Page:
None suffer to have me, but do from my lack. What am I? Do you ever hear yourself saying, “There is not enough time in the day,” “I’ll sleep when I’m dead,” “This is taking longer than I thought,” or (here’s a good one) “I’m so clumsy today?” What if those times could be greatly reduced or eliminated all together? Studies show all it could take is one thing…that luxury of all luxuries that most of us have a hard time consistently enjoying. Enhanced memory, improved attention span and healthier immune system are just a few of the positive impacts this can have on a person. What is this magical drug??? SLEEP! All of us have heard that adults should get about eight hours of sleep each day. But do you know the fundamental reason your brain needs sleep? I didn’t. It turns out, the brain has the ability to repair itself. But unlike your body, which repairs continually, your brain only repairs itself at night. During sleep, your glymphatic system removes the toxins that your brain produced during your active hours. This process could take eight hours for every 16 hours of awake time. If all these toxins are not removed, they are left till the next sleep cycle. If these toxins build up throughout the years, issues may occur. Alzheimer’s and other brain diseases have been linked to amyloid plaque and other deposits that come from these toxins. How to get a better night’s rest: 1) Exercise regularly: By now everyone should know that regular exercise helps with everything including bad eating habits, mental health, physical health and sleeping habits. 2) Set a regular bedtime: Even on the weekends, having a regular bedtime will put your brain on a needed schedule. 3) Naps: They are good when you need to catch up on sleep, but taking too long of a nap could affect your regular sleep schedule. 4) Turn off bright screens: Turn off or turn down the brightness level of your device when getting ready for bed. 5) Take off the sunglasses: Having natural light hit your face and eyes helps your brain regulate your sleep cycle later in the day. 6) Nighttime routine: Doing the same thing each night goes a long way in preparing your brain for sleep. 7) Turn down the thermostat: Most people sleep the best when the room temperature is between 60 and 67 F. Challenge yourself to improve your sleep habits and see if you don’t feel more energized and productive as a result!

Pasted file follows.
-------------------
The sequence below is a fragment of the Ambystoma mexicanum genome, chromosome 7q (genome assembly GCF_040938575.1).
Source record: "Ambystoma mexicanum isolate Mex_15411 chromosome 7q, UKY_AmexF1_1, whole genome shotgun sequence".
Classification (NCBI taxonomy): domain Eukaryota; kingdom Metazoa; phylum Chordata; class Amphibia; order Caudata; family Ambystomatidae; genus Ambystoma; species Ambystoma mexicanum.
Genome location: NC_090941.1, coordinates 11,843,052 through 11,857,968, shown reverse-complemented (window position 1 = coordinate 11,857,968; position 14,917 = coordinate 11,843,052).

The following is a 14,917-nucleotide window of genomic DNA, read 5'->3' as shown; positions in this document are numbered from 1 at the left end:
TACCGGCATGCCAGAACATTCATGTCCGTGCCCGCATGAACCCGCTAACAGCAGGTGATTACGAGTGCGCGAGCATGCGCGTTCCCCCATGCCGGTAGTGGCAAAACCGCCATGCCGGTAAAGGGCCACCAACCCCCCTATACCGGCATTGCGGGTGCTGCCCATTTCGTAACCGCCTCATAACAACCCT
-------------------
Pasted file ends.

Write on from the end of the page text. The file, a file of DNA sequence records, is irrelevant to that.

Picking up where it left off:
A little background on myself first. I came up through the ranks to become a project manager: intern, developer, senior developer, scrum master and currently project manager. From the start of my career I always loved working with the business, trying to understand what the current issue was and how IT could help make their job simpler, faster and have a more reliable outcome. As my communication skills improved and my understanding that each client has different needs and expectations, I knew I wanted to become that “go to” person. You know, that guy that ties the client to the development team together. As a project manager at Omni I find myself doing many activities/roles on a daily basis. There is the scrum master role of leading daily standups, running sprint reviews, leading sprint grooming and sprint planning sessions—making sure my teams have a clear understanding of the priorities and goals they have today and what’s coming to them tomorrow. Then, there is the true project management aspect. Some of the responsibilities include communication to the client on project status and budget. This means making sure client expectations are met on a daily/weekly/monthly time frame. I always put myself in the client’s shoes and answer these questions: 1) Is my project on schedule? a. If it’s not, how does it get back on schedule? b. What are we doing so this does not happen again? 2) What is my budget vs project progress? a. Projection on where we will be at the end for both budget and project. 3) What are the potential roadblocks that may be coming? a. Action items needed before it becomes an issue. I found that if you can give the client the answers to those simple questions and have clear and precise communication on a continual basis, good things will happen. I work very hard with the development team and client to understand what their needs and concerns are. You need to understand both sides in order to paint the expected picture. That picture can be broken into smaller pictures as well. Depending on who you are talking to, the needed picture changes. As you can imagine, the CEO of a company has different questions than the business expert, but each question must be answered fully in order to gain their trust. Once I have the client’s trust it is a much easier conversation for both good and bad news. Clients need to know that you understand what is happening in the project and are doing everything you can to continue the current quality work or to correct an issue that has been found. One of my goals is to never have to “surprise” a client with news. They should have heard about it weeks ago if at all possible. Overall being a project manager is all about communication here at Omni. There are lots of tools that can help you manage a project. Using these tools to understand the past, present and future of your project is a great advantage. For me what differs one project manager from another is their communication of the above three questions. It is a great feeling when you can review the status report with the client and the client response with “I have no questions.”